A visit to Le Grizzly Sàrl isn’t complete without trying out La Potence flambée au whisky, the house specialty. The dish is pretty simple but comes with added theatricality as the beef, skewered on a mace, is flambéed with whisky right at your table and served up with fries and rice with a range of sauces. It’s reasonably priced and always busy so be sure to book your table in advance.
If you like your dinners with plenty of cheese, and not just the edible kind, then the Restaurant Edelweiss is the place to go. It’s built like a traditional Swiss ski chalet and most of the dishes on offer are steeped in Swiss tradition. If you go at the right time you’ll also be treated to a Swiss Alp horn being blown.
It may not have the history of the others, nor the prime location with a beautiful view (it looks out on to a standard Paquis street), but Parfums de Beyrouth is where you’ll find some of the best Lebanese food in Geneva. The service is always, quick and the food is cheap and filling. There’s not much not to love about this place.
Globus is both a high-end department store and home to the best food court in Geneva. They’ve got your every desire catered for: whether you are in the mood for gourmet burgers, Italian antipasti, sweet and savoury crepes or Thai cuisine. There’s even a wine bar. In short, there’s great food for a reasonable price (by Geneva standards).
Under the roof of the Four Seasons Hotel is Il Lago, a top-class Michelin-starred Italian restaurant. Here, the dishes are inspired by northern Italian cuisine with a hint of southern influence, courtesy of head chef Massimiliano Sena, who as worked in some of the world’s finest restaurants throughout his career. All the dishes can be washed down with a glass of wine from the wide selection of Swiss, Italian and French bottles, several of them from exclusive vineyards. It’s an expensive option, but if you want the best Italian food in town, Il Lago is the number one place.
Situated next to the Pregny Gate, the main entrance to the United Nations Palais des Nations, is Restaurant Vieux-Bois – a training school for Switzerland’s next top chefs. The restaurant is part of the Ecole Hôtelière de Genève and all the service, from servingto cooking is carried out by the students of the school. Don’t be fooled as they may be learning, but the students dish up some of the most interesting and best food you’ll find in Geneva. It’s no surprise thatthe Vieux-Bois is a favourite for international delegates of the UN and politicians alike.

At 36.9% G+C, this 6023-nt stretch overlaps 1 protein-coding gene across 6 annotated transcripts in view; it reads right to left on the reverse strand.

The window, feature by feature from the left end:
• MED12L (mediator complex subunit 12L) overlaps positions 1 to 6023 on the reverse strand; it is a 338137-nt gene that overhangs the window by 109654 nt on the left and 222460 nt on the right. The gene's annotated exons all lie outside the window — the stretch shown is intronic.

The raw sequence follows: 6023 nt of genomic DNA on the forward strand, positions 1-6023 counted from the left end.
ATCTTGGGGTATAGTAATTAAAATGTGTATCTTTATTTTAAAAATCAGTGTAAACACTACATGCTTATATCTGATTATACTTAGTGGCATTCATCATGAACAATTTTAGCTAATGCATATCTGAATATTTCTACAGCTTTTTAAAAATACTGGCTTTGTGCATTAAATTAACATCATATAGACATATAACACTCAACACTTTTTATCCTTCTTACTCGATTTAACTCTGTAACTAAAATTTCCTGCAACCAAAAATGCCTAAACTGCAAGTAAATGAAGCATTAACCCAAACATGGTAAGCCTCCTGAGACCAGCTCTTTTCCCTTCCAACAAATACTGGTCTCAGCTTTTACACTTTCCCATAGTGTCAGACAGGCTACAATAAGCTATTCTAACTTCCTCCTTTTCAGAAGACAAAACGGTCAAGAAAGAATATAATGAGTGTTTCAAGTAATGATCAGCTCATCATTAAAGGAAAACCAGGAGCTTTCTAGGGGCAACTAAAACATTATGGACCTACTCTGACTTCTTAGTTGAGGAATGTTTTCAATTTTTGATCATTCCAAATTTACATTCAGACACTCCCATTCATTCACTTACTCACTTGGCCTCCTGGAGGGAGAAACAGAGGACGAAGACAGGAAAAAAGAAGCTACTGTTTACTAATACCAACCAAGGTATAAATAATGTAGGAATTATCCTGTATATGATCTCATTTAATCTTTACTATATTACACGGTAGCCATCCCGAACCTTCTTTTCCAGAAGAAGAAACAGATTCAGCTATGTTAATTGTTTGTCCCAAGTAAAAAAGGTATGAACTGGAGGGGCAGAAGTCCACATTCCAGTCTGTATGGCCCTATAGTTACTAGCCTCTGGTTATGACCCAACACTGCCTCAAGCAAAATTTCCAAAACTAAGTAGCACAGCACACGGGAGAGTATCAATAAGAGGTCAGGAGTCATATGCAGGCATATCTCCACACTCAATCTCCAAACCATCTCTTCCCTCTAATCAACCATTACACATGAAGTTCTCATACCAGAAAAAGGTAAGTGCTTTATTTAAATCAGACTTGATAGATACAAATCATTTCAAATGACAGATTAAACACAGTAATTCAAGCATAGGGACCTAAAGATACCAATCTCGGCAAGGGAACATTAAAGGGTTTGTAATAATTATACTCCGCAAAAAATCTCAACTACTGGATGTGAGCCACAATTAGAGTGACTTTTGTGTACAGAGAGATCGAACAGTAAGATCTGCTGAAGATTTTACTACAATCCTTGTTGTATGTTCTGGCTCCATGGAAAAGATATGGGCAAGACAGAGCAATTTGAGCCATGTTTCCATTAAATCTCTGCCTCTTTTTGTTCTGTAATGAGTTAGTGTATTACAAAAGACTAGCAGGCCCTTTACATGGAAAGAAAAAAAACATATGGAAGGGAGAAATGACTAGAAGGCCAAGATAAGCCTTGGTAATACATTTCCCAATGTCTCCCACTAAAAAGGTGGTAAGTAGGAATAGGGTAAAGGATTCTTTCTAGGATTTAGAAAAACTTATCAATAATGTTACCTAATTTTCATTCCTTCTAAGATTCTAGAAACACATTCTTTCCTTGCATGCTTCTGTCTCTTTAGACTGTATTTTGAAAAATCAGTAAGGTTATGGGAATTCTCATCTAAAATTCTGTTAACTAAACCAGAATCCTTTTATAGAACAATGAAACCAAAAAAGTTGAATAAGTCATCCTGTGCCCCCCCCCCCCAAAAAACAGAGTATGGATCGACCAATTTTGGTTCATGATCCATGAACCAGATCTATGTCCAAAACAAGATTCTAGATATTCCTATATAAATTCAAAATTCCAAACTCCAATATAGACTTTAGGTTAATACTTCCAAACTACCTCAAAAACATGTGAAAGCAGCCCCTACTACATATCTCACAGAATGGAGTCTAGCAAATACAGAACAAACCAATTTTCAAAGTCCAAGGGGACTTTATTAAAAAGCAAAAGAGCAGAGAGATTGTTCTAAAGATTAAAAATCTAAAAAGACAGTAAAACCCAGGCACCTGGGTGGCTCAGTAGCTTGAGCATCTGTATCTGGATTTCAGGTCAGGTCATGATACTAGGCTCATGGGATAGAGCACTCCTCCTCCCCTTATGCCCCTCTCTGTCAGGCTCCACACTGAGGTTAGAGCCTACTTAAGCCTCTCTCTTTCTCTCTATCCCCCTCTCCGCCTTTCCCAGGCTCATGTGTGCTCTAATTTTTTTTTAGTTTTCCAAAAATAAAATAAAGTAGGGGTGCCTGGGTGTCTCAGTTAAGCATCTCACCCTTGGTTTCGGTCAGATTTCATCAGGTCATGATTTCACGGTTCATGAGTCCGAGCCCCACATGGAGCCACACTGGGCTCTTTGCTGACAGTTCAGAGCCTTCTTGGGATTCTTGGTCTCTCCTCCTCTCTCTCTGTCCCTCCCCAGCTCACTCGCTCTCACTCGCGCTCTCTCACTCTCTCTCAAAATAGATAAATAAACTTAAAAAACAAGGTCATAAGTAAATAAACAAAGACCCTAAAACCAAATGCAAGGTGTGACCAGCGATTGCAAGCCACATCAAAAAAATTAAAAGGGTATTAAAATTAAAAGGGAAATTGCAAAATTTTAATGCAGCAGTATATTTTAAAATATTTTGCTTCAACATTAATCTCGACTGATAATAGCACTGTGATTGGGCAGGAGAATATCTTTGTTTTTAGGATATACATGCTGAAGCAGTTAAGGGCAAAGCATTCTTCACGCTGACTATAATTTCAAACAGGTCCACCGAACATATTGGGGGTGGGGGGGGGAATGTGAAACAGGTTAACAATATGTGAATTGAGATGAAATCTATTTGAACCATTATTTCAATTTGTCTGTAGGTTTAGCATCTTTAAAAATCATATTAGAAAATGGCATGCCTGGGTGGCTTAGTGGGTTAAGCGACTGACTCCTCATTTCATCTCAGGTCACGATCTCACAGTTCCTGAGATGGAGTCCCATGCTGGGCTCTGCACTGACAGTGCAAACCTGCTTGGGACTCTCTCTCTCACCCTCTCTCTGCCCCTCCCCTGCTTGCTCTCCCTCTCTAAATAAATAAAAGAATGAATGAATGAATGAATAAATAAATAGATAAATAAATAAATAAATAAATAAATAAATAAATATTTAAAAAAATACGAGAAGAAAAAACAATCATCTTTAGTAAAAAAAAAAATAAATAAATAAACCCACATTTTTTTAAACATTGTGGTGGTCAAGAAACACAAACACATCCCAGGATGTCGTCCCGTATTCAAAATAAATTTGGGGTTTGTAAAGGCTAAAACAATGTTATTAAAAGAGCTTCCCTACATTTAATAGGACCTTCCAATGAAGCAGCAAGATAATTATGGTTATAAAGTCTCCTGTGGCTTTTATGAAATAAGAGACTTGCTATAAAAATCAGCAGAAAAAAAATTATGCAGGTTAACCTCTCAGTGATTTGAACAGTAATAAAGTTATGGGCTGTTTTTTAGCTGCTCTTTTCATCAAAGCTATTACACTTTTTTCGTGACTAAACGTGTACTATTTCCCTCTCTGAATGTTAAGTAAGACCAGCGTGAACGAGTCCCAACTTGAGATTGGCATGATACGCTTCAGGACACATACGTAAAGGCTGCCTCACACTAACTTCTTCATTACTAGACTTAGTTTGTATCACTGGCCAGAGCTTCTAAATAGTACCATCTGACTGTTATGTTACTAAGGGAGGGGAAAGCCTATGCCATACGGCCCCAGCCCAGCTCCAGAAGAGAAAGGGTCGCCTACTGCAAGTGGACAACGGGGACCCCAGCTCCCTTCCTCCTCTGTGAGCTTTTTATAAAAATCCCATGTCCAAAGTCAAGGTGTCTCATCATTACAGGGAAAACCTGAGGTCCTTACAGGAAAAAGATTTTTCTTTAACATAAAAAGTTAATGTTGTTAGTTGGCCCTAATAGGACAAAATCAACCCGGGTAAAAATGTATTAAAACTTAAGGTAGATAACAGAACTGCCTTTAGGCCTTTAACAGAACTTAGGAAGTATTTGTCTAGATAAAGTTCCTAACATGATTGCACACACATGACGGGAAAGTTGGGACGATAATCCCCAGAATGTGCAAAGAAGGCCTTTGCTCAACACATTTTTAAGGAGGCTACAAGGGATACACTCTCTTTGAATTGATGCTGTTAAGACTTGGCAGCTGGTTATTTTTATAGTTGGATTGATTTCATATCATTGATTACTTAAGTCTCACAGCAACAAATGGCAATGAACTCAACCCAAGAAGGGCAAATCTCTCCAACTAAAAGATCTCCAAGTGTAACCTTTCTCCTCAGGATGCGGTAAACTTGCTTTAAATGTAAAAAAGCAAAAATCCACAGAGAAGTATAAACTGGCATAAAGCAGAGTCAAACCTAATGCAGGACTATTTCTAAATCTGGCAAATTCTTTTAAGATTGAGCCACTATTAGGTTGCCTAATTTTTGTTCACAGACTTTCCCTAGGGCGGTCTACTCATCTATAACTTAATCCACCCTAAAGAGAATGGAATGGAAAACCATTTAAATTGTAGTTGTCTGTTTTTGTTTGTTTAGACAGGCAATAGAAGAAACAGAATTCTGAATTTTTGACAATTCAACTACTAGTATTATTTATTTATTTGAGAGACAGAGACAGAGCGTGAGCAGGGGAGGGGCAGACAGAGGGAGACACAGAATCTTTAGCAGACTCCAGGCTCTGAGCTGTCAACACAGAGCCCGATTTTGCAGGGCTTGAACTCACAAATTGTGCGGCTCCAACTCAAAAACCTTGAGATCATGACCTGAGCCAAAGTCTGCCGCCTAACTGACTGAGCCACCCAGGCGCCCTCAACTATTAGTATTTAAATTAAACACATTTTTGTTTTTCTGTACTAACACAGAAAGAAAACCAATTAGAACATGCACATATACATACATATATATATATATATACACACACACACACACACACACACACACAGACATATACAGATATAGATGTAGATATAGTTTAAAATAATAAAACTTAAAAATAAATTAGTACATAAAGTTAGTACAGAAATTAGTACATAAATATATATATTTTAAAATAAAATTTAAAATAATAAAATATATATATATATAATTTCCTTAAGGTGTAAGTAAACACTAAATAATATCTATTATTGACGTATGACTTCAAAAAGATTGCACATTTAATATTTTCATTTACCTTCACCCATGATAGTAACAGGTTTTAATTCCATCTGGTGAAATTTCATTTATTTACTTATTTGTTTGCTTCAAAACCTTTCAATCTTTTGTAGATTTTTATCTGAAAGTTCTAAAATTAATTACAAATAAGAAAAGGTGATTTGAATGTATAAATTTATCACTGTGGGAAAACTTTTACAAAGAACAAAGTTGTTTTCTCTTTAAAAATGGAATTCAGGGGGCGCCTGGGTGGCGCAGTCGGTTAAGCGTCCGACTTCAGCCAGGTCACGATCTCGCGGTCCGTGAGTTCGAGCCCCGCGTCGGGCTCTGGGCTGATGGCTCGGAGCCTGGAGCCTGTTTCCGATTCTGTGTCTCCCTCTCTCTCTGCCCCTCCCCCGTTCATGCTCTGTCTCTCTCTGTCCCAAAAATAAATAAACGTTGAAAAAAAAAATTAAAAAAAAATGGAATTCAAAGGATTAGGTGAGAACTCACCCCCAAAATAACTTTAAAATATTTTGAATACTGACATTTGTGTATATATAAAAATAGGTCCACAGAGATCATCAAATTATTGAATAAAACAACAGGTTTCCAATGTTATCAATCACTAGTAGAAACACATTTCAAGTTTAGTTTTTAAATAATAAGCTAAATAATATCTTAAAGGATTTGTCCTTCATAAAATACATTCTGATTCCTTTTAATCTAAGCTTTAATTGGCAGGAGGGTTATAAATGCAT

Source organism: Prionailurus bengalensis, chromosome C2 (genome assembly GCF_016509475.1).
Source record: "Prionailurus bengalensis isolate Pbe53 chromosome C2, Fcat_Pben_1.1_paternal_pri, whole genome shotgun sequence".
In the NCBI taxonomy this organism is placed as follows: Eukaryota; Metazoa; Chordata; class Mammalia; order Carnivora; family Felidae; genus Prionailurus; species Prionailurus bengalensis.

Tucked away inside the huge resort complex of the La Reserve hotel, Le Loti is one of the finest French restaurants in Switzerland, let alone Geneva. Head chef Virginie Basselotwon the prestigiousMeilleurOuvrier de France award in 2015, and brings her traditional dishes to life with contemporary flourishes. Explore the latest seasonal menu packed with local produce and regional specialities, served up in a way that you won’t find elsewhere.
A little out of Geneva in Cologny, you can enjoy a splendid meal at Auberge de Le Lion d’Or while looking out overLac Léman on the restaurant’s terrace. The food comes in small, yet exquisitely balanced, portions. Fish and sea food dishes arethe house specialty, cooked up by the two chefs, Gilles Dupont and Thomas Byrne, whose styles complement one another perfectly.
A short trip from Geneva takes you to Le Floris, another fine dining restaurant with spectacular views across Lac Léman. The restaurant, opened in 1997, is regarded as one of the best culinary experiences in Geneva. A family run restaurant, with Claude Legras in the kitchen, accompanied by his wife Inès. Legras’ dishes are full of character and packed with flavour, leaving it as no surprise that Le Floris has twice been awarded a Michelin star.
Run by the Frutiger family, who own several restaurants across Geneva, Le Sesflo is a great choice for a more chilled, Mediterranean style dinner. The atmosphere is always relaxed here and you could be forgiven in thinking you had stepped into a little corner of Italy. While the Le Sesflo does not escape the curse of the Geneva price bracket, the food more than makes up for it.